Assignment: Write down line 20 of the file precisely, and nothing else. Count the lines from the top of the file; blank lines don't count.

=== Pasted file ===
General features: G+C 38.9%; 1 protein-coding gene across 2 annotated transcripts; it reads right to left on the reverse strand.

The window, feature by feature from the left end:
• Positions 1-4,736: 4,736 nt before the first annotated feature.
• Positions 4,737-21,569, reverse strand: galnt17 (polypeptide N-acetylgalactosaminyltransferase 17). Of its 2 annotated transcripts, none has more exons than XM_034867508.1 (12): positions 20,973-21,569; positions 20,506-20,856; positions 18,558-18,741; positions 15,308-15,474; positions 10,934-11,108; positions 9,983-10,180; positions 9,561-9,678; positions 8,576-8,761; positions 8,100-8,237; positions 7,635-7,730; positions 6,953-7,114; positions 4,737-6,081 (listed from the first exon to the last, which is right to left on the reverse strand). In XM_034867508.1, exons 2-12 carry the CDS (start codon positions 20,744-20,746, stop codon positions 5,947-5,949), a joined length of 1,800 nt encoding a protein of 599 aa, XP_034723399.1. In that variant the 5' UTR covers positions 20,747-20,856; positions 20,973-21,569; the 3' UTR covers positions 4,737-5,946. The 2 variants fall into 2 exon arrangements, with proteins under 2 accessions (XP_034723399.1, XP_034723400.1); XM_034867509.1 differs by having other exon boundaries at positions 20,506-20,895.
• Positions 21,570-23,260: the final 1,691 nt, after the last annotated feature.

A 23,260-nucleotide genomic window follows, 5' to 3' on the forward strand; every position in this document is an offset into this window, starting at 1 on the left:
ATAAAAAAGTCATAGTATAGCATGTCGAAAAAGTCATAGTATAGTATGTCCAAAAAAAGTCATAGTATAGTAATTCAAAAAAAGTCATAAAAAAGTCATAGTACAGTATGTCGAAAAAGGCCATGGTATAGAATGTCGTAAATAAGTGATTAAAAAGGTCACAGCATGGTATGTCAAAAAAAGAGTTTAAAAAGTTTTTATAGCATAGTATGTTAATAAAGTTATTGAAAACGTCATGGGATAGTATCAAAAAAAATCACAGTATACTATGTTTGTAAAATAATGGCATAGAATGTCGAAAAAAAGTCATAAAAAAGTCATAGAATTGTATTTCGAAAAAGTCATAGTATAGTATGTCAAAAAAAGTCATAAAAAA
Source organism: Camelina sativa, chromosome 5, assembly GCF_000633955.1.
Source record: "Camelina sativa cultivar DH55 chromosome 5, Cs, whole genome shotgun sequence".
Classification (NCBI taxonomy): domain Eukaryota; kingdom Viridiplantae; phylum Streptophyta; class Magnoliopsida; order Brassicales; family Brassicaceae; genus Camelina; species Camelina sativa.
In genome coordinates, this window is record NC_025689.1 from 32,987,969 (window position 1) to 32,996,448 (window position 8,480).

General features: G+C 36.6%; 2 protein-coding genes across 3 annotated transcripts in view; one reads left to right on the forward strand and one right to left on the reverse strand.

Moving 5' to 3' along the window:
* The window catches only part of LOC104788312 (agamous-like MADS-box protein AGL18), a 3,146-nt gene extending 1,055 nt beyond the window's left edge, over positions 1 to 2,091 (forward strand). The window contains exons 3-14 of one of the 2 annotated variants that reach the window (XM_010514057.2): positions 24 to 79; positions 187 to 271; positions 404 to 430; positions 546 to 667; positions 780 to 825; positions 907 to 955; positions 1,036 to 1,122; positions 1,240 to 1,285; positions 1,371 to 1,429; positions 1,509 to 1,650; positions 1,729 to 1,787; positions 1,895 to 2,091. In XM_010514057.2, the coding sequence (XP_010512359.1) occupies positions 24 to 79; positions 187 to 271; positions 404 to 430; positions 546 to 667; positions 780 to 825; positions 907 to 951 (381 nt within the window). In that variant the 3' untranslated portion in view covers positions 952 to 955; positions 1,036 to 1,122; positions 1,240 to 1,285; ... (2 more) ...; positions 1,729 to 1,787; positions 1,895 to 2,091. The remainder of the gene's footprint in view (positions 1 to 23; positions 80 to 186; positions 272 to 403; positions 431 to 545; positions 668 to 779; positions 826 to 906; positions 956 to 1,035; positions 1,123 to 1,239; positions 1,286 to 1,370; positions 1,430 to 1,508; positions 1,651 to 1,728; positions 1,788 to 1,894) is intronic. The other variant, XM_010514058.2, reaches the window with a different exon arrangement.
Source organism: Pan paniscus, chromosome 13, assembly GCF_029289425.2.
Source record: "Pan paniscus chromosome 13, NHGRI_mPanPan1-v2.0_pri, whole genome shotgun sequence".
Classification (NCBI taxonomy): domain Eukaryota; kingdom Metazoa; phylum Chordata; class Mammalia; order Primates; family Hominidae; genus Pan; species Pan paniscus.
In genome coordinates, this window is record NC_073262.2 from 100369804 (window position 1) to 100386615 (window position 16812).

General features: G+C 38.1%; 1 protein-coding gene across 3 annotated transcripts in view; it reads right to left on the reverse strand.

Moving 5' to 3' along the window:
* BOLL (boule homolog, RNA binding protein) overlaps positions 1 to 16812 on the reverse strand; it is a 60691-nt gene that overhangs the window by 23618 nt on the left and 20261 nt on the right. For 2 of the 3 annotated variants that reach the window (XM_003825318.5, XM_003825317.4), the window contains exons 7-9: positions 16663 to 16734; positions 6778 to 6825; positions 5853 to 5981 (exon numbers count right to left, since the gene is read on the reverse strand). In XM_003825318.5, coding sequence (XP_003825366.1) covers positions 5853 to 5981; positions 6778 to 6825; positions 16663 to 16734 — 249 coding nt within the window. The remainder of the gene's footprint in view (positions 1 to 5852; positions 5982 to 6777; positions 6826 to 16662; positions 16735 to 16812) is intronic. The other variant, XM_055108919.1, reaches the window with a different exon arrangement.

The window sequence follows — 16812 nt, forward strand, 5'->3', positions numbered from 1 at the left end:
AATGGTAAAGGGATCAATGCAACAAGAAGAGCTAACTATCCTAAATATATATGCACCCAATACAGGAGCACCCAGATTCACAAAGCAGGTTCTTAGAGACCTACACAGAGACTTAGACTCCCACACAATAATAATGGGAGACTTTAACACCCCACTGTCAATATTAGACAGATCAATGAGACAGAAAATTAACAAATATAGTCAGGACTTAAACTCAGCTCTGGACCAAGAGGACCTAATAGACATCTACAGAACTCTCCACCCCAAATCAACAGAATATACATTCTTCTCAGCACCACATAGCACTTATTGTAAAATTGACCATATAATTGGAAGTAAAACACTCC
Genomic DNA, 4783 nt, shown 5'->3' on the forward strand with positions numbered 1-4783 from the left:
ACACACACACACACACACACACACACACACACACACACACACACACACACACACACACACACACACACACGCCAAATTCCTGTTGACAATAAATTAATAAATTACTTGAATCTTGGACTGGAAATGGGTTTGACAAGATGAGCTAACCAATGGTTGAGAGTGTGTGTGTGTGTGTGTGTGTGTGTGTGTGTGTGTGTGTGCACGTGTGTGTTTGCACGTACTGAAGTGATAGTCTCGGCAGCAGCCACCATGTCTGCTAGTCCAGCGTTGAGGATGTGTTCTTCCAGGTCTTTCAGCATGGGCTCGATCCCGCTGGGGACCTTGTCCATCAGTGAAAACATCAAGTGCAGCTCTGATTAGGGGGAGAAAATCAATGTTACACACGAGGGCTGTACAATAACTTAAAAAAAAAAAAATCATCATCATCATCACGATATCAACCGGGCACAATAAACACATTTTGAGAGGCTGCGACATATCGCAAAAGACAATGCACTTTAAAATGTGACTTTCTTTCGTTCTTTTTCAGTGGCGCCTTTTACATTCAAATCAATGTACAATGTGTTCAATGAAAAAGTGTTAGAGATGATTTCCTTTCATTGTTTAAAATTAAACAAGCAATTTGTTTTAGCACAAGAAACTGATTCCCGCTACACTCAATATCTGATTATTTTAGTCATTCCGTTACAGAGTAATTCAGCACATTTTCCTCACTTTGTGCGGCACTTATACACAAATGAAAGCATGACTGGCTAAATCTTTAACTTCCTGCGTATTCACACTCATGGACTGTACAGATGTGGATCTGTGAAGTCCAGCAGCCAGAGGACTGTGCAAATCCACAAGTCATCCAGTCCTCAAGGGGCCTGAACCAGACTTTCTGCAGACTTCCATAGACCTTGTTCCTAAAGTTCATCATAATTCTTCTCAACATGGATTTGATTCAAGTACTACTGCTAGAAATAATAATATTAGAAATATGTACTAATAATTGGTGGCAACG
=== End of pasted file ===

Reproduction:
Moving 5' to 3' along the window: